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View Poll Results: Who do you prefer, Brad or Cesar?
Brad 17 14.17%
Cesar 71 59.17%
Neither 29 24.17%
Both are equal 3 2.50%
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Old May 12th, 2009, 01:52 PM
BenMax BenMax is offline
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Originally Posted by bendyfoot View Post
I agree. IMO there is no single "correct" way to train a dog or to address behavioural issues. You need to work with the individual needs and personalities of each animal. I have used some techniques with one of our dogs that I would not use with another, because it is neither needed nor would it be particularly effective. Anyone who thinks there is a "one size fits all" training approach should give their head a shake.
Amen to that. Thank you Bendyfoot (PS - nice to see you back).
Old May 12th, 2009, 02:31 PM
pattymac pattymac is offline
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I agree, there is NO one way. Just like with people, some people need a soft touch other's need a bit of push to get them motivated. Then there's others where you pretty much have to run them into a wall to get through to them! Not that I know anyone like that. Seen a few horses like that though!!

I think alot of this boils down to not wanting to take the time to do it right. So much of what we do and see today is instant gratification. Push a button and tadah!! What do you mean sit down and actually read a book, take notes. Commit to 6 or 8 weeks of classes and then actually do the training at home OMG!! Then take the training to the next level. Ok I want more than just a pet from my dog. I have cats, I don't expect them to do much but even they're well behaved and come when they're called.

Sometimes training is frustrating...oh boy!! I tend to go ok that's not working, gotta go find something that does work. Whether it's changing a treat, collar, my signals or just saying ok we'll do something you know well and give that one a rest for a week or two and then try again.
Old May 12th, 2009, 10:50 PM
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Bailey_ Bailey_ is offline
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Originally Posted by NikonF6 View Post
Both these guys use the application of pain to interrupt action they don't like, and both like to put the dog in situations that trigger a response so they can punish them. And yes, he does cause pain, or possibly injury. The lack of vocalization is not indicative. Dogs have been known to break legs during competition, suffer massive injuries during fights without any apparent discomfort. These situations would be comparable to Millan's marketing term "red zone." Strictly speaking he is using punishment to suppress behavior, problem is that it only works as you continue to punish and as long as the punisher is present because dogs associate it with the handler.

Millan's and Pattison's ignorance of wolves is important and should be addressed. They have taken what they wrongly believe is true about wolf social dynamics and directly applied it to dogs.
Millan has not educated himself a lot with modern wolf behavior or language. Pattison on the other hand is VERY well educated and has a lot of knowledge about wolf behavior. Part of his training is to actually bring his students to the Wolf Park in Indiana, which is an amazing experience in itself.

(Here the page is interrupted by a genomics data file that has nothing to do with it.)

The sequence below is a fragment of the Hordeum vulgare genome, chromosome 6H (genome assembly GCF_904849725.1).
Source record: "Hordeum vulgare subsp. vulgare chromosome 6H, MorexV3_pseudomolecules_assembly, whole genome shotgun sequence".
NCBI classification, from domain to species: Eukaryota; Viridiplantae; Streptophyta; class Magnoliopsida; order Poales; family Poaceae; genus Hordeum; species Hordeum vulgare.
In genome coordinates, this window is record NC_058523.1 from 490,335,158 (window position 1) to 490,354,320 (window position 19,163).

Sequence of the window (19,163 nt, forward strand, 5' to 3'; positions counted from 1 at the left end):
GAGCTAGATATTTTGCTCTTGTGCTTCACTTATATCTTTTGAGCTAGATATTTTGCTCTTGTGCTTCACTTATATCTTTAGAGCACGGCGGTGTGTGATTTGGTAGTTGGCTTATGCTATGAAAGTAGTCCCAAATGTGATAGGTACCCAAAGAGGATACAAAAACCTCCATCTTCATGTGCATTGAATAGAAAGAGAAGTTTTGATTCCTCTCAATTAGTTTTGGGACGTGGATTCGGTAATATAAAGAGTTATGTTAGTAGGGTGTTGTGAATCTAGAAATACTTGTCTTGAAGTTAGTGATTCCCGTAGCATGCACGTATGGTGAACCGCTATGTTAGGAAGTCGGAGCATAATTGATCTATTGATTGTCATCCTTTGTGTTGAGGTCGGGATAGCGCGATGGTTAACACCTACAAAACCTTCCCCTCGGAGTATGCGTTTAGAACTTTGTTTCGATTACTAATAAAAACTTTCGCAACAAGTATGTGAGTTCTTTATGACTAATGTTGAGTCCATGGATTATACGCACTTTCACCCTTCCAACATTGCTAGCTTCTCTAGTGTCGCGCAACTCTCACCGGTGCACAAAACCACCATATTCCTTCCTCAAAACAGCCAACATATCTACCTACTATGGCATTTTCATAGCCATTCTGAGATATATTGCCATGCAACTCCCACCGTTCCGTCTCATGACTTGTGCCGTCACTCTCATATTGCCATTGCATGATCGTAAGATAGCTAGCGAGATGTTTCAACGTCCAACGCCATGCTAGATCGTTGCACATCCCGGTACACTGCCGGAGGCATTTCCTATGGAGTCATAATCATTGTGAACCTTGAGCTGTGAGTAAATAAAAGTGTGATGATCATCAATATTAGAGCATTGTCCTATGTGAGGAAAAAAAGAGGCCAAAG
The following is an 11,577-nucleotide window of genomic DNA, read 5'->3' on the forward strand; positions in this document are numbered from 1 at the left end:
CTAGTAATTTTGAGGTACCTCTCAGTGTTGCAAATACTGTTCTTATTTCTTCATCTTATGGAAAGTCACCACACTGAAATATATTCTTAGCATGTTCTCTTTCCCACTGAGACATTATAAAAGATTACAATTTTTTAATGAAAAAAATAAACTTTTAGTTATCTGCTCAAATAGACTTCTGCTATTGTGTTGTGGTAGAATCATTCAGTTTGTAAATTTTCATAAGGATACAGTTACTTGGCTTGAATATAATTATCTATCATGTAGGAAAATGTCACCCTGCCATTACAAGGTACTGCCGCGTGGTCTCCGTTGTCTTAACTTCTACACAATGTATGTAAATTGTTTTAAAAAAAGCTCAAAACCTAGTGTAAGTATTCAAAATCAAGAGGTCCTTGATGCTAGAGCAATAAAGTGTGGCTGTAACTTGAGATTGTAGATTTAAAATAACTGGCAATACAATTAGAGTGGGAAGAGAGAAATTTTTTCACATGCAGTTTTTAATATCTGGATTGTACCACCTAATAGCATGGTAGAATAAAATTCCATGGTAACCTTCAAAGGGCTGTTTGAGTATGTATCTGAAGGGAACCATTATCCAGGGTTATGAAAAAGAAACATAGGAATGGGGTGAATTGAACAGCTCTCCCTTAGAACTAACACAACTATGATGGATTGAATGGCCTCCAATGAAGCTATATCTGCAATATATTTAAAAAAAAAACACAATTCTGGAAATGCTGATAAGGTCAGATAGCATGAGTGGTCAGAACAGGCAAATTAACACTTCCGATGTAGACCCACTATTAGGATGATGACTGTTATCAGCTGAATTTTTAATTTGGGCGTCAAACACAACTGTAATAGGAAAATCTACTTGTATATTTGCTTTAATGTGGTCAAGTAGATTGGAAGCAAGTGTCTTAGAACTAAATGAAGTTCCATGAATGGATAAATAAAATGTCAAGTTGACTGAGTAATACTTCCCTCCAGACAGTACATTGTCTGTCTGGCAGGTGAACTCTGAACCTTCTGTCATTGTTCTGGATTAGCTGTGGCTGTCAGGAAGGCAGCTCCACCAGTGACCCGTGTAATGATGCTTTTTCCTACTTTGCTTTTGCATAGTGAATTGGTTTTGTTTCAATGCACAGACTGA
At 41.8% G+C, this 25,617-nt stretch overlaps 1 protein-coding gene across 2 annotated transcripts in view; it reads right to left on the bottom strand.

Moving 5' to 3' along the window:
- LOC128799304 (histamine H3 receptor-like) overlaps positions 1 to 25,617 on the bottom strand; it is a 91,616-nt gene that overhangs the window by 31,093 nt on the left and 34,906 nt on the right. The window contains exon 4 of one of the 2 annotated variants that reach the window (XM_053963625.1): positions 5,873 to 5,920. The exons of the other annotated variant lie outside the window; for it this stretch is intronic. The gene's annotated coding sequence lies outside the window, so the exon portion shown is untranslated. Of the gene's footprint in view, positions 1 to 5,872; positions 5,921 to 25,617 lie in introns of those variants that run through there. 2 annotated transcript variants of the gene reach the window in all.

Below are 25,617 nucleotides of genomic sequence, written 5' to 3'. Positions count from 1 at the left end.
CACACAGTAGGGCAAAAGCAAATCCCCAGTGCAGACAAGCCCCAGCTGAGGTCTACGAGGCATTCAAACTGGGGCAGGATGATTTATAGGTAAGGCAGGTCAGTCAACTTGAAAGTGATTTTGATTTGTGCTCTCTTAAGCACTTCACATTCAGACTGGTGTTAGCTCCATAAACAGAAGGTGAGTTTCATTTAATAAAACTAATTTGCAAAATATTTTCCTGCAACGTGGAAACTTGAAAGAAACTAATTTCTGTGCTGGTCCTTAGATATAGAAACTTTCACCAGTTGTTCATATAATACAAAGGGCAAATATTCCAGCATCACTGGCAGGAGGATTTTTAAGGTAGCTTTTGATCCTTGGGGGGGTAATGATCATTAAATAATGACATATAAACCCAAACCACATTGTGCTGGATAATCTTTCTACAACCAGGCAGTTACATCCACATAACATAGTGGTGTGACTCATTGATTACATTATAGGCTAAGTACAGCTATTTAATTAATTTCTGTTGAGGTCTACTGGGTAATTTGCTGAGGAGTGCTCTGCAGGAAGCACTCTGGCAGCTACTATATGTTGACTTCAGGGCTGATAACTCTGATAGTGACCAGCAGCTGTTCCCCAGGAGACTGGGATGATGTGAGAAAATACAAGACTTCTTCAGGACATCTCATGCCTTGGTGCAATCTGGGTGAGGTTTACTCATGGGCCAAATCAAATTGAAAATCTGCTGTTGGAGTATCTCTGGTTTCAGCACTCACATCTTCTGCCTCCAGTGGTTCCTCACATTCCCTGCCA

There is a huge difference in their education backgrounds, so it's unfair and completley untrue to say that they both have ignorance of wolf theory.

I have also never, EVER seen Ceaser inflict pain on an animal...and I'm not talking about the dog being 'quiet' while Ceaser innterupts unwanted behavior. There is a difference between 'touching' the dog to redirect the dogs focus, and hurting it. Using the example that a dog won't exhibit pain while in a dog fight doesn't hold any water with me because for one thing: a dog in a fight is usually extremley vocal as it is. I would love to see a video (actually I wouldn't) of an example where two dogs are fighting silently.
I have seen him use innteruption, and there is a huge difference. Anyone who says that innterupting a behavior is the same as inflicting pain, has no knowledge on the way redirective behavior training is carried out - or is doing it wrong. Period.

You seem to remind me of a certain banned user...funny how that works, hmm?
"If you are a dog and your owner suggests that you wear a sweater. . . suggest that he wear a tail."

Bailey (Labradoodle)
Tippy (Collie/ShepX)
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Last edited by Bailey_; May 12th, 2009 at 10:56 PM.
Old May 13th, 2009, 04:38 AM
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luckypenny luckypenny is offline
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A wolf park imo is not indicative of how wolves live in their natural habitat (Murie 1944, Mech 1999, Grandin & Johnson 2009). As is Milan's "pack," wolves in captivity become a forced pack, forced by humans who put them there. In the wild, wolves don't live in packs, they live in families, usually consisting of dad, mom, and pups. This is one one of the biggest misconceptions people have of the behavior/lives of wolves.

Having said that, how Pattison's training methods, or Milan's for that matter, relate in any way with the natural behaviors of wolves, or even dogs in this case, is totally beyond me.
"Education is a progressive discovery of our own ignorance." -Will Durant
Old May 13th, 2009, 09:47 AM
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marko marko is offline
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